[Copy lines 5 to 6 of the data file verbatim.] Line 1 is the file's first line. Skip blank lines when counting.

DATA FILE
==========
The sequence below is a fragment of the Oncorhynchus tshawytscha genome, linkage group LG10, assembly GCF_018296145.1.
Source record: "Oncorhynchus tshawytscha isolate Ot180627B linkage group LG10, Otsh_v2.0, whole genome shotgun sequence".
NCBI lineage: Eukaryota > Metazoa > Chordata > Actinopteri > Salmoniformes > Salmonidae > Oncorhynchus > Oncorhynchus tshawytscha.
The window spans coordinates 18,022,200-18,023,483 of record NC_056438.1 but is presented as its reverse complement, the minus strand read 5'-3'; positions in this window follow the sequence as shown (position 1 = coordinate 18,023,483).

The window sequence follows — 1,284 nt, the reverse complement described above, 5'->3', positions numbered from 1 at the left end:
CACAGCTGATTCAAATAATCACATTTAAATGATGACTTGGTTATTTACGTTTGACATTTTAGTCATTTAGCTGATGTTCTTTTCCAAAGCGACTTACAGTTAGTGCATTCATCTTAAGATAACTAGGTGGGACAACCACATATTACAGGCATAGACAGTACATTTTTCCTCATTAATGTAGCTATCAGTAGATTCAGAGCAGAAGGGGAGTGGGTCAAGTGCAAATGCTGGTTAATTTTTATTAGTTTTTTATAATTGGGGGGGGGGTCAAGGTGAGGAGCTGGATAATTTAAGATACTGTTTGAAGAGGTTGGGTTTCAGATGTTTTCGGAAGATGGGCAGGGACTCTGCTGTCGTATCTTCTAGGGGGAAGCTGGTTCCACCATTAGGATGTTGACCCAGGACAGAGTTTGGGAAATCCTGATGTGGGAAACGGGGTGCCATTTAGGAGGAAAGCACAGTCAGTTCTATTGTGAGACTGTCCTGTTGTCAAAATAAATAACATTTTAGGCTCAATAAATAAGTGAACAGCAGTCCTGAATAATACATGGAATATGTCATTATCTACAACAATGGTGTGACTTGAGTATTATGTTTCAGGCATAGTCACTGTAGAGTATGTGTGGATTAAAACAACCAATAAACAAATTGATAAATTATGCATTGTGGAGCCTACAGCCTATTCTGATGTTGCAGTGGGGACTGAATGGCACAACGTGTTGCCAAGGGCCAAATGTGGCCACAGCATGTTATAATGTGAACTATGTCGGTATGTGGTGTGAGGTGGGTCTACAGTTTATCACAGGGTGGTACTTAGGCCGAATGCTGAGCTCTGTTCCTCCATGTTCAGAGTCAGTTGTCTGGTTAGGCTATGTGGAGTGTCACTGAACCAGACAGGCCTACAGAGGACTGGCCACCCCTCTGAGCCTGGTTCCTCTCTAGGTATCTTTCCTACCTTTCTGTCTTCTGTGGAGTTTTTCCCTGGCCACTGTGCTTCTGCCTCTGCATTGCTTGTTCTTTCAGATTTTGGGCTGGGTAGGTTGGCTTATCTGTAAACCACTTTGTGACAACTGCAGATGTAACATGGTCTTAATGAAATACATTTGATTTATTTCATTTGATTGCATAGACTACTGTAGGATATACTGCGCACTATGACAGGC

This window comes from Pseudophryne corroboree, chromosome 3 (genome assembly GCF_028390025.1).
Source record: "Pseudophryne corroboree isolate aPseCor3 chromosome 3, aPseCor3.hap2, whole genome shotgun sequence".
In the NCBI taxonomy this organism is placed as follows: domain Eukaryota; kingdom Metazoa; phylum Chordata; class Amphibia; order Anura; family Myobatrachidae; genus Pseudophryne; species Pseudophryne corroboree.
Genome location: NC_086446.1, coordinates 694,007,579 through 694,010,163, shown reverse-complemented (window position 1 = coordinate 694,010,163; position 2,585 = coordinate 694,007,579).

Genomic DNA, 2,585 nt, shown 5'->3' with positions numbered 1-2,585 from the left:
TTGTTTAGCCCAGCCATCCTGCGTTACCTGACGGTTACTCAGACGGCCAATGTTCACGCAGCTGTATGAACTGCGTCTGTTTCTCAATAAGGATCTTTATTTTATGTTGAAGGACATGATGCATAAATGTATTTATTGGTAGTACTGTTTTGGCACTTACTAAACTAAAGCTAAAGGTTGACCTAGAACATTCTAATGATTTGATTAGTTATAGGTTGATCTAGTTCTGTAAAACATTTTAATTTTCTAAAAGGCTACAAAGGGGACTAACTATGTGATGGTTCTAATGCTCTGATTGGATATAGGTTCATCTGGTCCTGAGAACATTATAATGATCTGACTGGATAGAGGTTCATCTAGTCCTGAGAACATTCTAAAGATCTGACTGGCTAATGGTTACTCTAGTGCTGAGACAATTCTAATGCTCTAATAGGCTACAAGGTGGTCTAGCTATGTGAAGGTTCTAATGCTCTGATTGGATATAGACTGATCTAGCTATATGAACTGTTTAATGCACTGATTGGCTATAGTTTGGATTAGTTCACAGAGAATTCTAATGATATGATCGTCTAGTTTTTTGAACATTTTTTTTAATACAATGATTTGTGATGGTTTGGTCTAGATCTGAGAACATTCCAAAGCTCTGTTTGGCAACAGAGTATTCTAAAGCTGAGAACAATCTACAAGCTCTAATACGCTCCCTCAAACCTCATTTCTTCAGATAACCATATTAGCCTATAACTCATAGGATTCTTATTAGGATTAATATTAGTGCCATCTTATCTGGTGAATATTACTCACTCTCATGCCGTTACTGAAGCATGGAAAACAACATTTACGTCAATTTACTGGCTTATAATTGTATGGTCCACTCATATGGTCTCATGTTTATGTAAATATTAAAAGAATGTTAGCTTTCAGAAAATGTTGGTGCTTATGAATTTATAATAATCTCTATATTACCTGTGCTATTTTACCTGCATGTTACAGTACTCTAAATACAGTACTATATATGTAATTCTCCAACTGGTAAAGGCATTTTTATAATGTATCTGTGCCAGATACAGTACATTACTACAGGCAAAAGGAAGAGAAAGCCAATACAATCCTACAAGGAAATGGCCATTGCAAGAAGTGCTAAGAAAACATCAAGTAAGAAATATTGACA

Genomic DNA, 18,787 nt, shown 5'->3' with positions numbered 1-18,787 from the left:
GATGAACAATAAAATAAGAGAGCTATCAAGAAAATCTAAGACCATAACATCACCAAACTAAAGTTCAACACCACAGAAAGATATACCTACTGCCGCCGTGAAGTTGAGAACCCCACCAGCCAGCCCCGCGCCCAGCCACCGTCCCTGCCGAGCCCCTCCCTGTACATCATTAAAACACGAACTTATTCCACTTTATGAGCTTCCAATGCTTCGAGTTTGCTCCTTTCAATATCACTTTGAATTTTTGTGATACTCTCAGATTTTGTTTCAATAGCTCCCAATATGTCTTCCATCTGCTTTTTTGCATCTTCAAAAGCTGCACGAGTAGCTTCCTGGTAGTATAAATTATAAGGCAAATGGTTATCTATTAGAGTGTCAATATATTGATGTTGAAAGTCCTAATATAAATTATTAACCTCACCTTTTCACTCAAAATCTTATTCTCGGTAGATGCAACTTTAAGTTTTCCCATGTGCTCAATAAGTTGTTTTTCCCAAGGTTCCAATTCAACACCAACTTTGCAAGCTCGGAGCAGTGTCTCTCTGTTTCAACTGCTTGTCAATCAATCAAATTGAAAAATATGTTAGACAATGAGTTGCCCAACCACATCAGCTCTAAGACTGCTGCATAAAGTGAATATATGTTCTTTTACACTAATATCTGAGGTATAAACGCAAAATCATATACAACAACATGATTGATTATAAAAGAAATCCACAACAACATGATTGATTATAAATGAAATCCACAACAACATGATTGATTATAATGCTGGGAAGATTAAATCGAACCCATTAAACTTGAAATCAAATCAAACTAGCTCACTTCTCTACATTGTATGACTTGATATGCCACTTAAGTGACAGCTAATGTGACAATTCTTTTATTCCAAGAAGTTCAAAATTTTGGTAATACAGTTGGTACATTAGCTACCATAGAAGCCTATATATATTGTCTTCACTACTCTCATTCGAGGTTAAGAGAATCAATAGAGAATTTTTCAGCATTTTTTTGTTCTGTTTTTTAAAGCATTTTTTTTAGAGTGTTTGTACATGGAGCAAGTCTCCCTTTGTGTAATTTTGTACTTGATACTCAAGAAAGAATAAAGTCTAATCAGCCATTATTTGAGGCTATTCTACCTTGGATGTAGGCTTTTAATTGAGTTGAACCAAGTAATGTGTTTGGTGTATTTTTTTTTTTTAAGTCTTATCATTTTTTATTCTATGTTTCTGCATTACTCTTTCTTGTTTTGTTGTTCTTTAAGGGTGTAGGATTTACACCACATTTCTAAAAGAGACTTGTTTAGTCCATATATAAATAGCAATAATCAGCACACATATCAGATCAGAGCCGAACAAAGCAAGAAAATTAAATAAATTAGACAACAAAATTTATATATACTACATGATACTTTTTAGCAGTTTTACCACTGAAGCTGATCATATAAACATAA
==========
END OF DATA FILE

The window sequence follows — 1,284 nt, the reverse complement described above, 5'->3', positions numbered from 1 at the left end:
CACAGCTGATTCAAATAATCACATTTAAATGATGACTTGGTTATTTACGTTTGACATTTTAGTCATTTAGCTGATGTTCTTTTCCAAAGCGACTTACAGTTAGTGCATTCATCTTAAGATAACTAGGTGGGACAACCACATATTACAGGCATAGACAGTACATTTTTCCTCATTAATGTAGCTATCAGTAGATTCAGAGCAGAAGGGGAGTGGGTCAAGTGCAAATGCTGGTTAATTTTTATTAGTTTTTTATAATTGGGGGGGGGGTCAAGGTGAGGAGCTGGATAATTTAAGATACTGTTTGAAGAGGTTGGGTTTCAGATGTTTTCGGAAGATGGGCAGGGACTCTGCTGTCGTATCTTCTAGGGGGAAGCTGGTTCCACCATTAGGATGTTGACCCAGGACAGAGTTTGGGAAATCCTGATGTGGGAAACGGGGTGCCATTTAGGAGGAAAGCACAGTCAGTTCTATTGTGAGACTGTCCTGTTGTCAAAATAAATAACATTTTAGGCTCAATAAATAAGTGAACAGCAGTCCTGAATAATACATGGAATATGTCATTATCTACAACAATGGTGTGACTTGAGTATTATGTTTCAGGCATAGTCACTGTAGAGTATGTGTGGATTAAAACAACCAATAAACAAATTGATAAATTATGCATTGTGGAGCCTACAGCCTATTCTGATGTTGCAGTGGGGACTGAATGGCACAACGTGTTGCCAAGGGCCAAATGTGGCCACAGCATGTTATAATGTGAACTATGTCGGTATGTGGTGTGAGGTGGGTCTACAGTTTATCACAGGGTGGTACTTAGGCCGAATGCTGAGCTCTGTTCCTCCATGTTCAGAGTCAGTTGTCTGGTTAGGCTATGTGGAGTGTCACTGAACCAGACAGGCCTACAGAGGACTGGCCACCCCTCTGAGCCTGGTTCCTCTCTAGGTATCTTTCCTACCTTTCTGTCTTCTGTGGAGTTTTTCCCTGGCCACTGTGCTTCTGCCTCTGCATTGCTTGTTCTTTCAGATTTTGGGCTGGGTAGGTTGGCTTATCTGTAAACCACTTTGTGACAACTGCAGATGTAACATGGTCTTAATGAAATACATTTGATTTATTTCATTTGATTGCATAGACTACTGTAGGATATACTGCGCACTATGACAGGC